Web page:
The royal wedding is almost here! On Saturday, May 19, Prince Harry and Meghan Markle will be married at St. George’s Chapel in Windsor Castle. The ceremony starts at 12 noon local time — that’s 7:00 AM ET and 4:00 AM PT — but, of course, there will be lots of pre-show coverage — arrivals, commentary, that sort of thing — so if you’re on the west coast and planning to watch live, you might as well just mainline espresso and forego sleep entirely. Make a night of it!
If you have a TV and a cable provider, catching the main event will be ridiculously easy (minus the ungodly hour). The Today Show on NBC will begin their live coverage at 4:30 AM ET and just about every other major network and news channel will probably broadcast their own coverage around the same time.
Watching without a TV will be, as always, a trickier proposition. Why? Because if you don’t have a cable subscription, most broadcasters won’t allow you access to their online livestreams, which is incredibly frustrating and infuriating to anyone under that age of one million who chooses not to pay stupid amounts of money to watch programs that are half commercials when streaming services like Hulu and Netflix are cheap and commercial-free. I mean, why the f*ck do you have to have a cable subscription to watch the Oscars? It’s 2018! This is ridiculous! I’ll happily watch the commercials ONLINE. There are like six live televised events worth watching every year and I’m sorry, but those are NOT worth a $100+ per month, year round. They’re just not. But I digress.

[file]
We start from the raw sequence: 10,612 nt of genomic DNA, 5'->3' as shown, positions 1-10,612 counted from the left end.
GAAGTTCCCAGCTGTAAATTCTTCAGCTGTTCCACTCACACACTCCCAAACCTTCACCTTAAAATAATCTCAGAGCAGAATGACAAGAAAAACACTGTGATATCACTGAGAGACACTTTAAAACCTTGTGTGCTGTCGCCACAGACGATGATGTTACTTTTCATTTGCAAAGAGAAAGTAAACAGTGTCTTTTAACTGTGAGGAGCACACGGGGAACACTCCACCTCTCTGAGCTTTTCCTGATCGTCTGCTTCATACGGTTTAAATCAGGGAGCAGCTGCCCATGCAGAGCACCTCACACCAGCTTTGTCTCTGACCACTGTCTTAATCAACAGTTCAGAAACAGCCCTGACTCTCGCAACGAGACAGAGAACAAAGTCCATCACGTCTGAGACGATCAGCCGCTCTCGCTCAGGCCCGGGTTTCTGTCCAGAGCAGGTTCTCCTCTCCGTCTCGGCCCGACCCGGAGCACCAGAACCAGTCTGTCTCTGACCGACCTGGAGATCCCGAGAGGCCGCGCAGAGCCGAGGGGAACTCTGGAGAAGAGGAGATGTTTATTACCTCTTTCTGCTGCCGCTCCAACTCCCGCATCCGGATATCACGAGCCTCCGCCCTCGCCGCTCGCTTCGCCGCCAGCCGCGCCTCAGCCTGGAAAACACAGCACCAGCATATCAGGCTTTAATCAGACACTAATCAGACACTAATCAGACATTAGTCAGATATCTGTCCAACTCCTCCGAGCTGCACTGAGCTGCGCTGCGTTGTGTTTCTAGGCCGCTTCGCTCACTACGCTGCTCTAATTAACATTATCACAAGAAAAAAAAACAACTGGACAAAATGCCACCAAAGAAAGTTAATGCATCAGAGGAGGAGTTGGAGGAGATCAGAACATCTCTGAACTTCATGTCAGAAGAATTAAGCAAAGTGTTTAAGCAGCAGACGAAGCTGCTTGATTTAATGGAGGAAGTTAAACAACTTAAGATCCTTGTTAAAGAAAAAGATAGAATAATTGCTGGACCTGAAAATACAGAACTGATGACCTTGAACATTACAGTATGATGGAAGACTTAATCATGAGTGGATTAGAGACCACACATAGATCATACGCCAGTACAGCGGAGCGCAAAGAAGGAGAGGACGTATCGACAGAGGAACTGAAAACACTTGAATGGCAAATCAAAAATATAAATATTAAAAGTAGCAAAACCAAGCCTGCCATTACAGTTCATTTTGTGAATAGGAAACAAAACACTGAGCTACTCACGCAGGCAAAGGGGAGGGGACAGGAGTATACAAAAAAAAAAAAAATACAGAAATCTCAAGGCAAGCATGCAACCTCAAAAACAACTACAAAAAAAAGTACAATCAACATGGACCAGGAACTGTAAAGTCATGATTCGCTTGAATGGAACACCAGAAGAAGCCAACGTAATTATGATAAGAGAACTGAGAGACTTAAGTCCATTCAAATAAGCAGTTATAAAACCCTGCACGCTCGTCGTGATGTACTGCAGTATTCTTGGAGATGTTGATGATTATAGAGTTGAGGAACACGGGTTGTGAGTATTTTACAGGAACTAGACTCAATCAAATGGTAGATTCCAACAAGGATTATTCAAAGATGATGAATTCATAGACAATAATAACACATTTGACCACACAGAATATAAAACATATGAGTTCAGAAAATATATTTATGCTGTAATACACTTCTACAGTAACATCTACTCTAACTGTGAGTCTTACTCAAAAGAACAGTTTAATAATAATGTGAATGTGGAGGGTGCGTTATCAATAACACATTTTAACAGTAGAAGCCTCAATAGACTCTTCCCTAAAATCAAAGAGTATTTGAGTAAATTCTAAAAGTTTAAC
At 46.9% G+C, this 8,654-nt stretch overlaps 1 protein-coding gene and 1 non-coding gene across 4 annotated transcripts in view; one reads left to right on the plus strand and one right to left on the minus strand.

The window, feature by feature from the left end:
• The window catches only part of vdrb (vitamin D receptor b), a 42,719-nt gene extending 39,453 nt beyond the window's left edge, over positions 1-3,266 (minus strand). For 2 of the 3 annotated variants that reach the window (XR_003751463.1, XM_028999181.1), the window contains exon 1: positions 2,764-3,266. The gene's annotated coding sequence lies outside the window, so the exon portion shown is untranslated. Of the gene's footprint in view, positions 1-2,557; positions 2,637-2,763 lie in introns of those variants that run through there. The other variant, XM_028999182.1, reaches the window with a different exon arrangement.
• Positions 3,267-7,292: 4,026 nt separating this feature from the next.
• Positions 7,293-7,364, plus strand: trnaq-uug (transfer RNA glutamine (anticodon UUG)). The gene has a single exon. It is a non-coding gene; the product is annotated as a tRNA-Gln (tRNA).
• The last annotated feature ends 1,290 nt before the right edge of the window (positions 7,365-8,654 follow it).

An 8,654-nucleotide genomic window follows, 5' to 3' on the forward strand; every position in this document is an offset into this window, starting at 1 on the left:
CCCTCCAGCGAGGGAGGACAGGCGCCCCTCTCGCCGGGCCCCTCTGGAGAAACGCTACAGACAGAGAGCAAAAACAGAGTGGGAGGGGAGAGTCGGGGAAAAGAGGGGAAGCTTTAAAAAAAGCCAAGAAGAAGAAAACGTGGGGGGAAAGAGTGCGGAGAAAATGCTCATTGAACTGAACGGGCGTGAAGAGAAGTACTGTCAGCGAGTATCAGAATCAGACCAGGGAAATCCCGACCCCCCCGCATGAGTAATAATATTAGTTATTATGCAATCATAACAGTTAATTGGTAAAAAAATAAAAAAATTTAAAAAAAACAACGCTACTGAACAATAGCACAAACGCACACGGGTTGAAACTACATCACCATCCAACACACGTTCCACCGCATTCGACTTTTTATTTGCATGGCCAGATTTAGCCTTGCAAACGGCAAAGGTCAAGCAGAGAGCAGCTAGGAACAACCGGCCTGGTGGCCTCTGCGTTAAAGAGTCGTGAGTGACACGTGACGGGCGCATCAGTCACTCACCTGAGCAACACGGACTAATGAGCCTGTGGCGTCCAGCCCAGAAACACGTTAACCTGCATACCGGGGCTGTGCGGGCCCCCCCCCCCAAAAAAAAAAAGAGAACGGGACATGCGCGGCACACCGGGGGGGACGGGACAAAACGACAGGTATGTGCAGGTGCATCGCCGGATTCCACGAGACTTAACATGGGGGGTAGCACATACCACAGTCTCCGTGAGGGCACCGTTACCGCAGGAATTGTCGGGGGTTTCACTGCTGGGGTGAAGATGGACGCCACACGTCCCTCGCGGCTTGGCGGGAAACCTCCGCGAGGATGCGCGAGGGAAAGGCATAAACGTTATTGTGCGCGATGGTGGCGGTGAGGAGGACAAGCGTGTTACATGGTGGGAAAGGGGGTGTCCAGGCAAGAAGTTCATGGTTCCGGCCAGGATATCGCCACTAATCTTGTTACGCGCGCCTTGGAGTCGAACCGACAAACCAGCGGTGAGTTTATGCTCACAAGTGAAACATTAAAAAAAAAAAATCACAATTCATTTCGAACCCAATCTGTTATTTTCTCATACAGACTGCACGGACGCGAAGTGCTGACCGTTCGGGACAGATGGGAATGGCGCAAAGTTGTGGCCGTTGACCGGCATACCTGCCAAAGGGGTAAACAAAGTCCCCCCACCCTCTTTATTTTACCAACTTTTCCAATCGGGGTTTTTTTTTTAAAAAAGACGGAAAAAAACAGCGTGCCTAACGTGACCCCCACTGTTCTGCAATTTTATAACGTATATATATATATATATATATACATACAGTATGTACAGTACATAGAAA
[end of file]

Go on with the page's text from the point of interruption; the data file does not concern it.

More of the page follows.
From the looks of things, the one place you can actually watch the wedding without a TV or a cable account is CBS News. PBS will have live coverage of the event too and you would think that if anyone would allow viewers free access to live online coverage without a cable subscription login it would be PBS, but it’s sort of hard to tell exactly what the deal is going to be there as of now. Maybe it will work. It’s worth a try.
If, for some reason, CBS News and PBS both fail you the day of the wedding, you can always do that thing where you sign up for a subscription with a network online, then cancel it before the free period expires. All those networks like CBS offer a free trial period for online subscribers. They do it hoping that even if you don’t like the service enough to actually want to pay for it, once you’ve entered all you info, you’ll be too lazy or distracted to actually cancel. Then they’ve got you! Don’t let them get you. Fight the power! Use that free trial period, watch the wedding, and then cancel your account.
Or, you know, just go to your friend’s place and watch it on their TV. Whatevs.
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